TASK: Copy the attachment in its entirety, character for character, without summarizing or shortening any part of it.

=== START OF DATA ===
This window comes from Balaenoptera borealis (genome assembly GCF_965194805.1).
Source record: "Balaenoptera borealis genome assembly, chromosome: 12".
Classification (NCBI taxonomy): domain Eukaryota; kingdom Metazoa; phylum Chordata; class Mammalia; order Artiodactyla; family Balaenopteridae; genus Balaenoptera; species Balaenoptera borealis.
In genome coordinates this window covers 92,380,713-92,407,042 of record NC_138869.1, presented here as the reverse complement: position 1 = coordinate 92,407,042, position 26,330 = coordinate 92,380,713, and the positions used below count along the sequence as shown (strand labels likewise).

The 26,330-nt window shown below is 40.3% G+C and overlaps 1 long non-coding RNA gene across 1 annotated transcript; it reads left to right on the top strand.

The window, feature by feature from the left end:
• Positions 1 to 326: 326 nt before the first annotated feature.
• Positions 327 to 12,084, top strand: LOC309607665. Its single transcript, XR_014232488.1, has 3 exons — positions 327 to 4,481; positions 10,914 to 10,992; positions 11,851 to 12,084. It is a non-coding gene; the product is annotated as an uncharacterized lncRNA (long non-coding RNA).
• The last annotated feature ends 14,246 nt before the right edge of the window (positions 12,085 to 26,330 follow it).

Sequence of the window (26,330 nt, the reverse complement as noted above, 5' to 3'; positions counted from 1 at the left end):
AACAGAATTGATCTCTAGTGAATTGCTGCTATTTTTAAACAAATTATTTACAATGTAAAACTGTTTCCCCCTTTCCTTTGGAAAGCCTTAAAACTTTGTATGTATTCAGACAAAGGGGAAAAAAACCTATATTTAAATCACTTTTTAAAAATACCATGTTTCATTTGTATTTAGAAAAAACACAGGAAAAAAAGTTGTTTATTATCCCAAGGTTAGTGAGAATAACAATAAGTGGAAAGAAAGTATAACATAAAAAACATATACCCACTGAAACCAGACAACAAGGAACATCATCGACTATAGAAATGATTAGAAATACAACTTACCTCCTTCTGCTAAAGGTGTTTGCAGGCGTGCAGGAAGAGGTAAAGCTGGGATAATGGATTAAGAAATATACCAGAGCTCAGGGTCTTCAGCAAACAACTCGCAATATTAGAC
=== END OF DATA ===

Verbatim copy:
This window comes from Balaenoptera borealis (genome assembly GCF_965194805.1).
Source record: "Balaenoptera borealis genome assembly, chromosome: 12".
Classification (NCBI taxonomy): domain Eukaryota; kingdom Metazoa; phylum Chordata; class Mammalia; order Artiodactyla; family Balaenopteridae; genus Balaenoptera; species Balaenoptera borealis.
In genome coordinates this window covers 92,380,713-92,407,042 of record NC_138869.1, presented here as the reverse complement: position 1 = coordinate 92,407,042, position 26,330 = coordinate 92,380,713, and the positions used below count along the sequence as shown (strand labels likewise).

The 26,330-nt window shown below is 40.3% G+C and overlaps 1 long non-coding RNA gene across 1 annotated transcript; it reads left to right on the top strand.

The window, feature by feature from the left end:
• Positions 1 to 326: 326 nt before the first annotated feature.
• Positions 327 to 12,084, top strand: LOC309607665. Its single transcript, XR_014232488.1, has 3 exons — positions 327 to 4,481; positions 10,914 to 10,992; positions 11,851 to 12,084. It is a non-coding gene; the product is annotated as an uncharacterized lncRNA (long non-coding RNA).
• The last annotated feature ends 14,246 nt before the right edge of the window (positions 12,085 to 26,330 follow it).

Sequence of the window (26,330 nt, the reverse complement as noted above, 5' to 3'; positions counted from 1 at the left end):
AACAGAATTGATCTCTAGTGAATTGCTGCTATTTTTAAACAAATTATTTACAATGTAAAACTGTTTCCCCCTTTCCTTTGGAAAGCCTTAAAACTTTGTATGTATTCAGACAAAGGGGAAAAAAACCTATATTTAAATCACTTTTTAAAAATACCATGTTTCATTTGTATTTAGAAAAAACACAGGAAAAAAAGTTGTTTATTATCCCAAGGTTAGTGAGAATAACAATAAGTGGAAAGAAAGTATAACATAAAAAACATATACCCACTGAAACCAGACAACAAGGAACATCATCGACTATAGAAATGATTAGAAATACAACTTACCTCCTTCTGCTAAAGGTGTTTGCAGGCGTGCAGGAAGAGGTAAAGCTGGGATAATGGATTAAGAAATATACCAGAGCTCAGGGTCTTCAGCAAACAACTCGCAATATTAGAC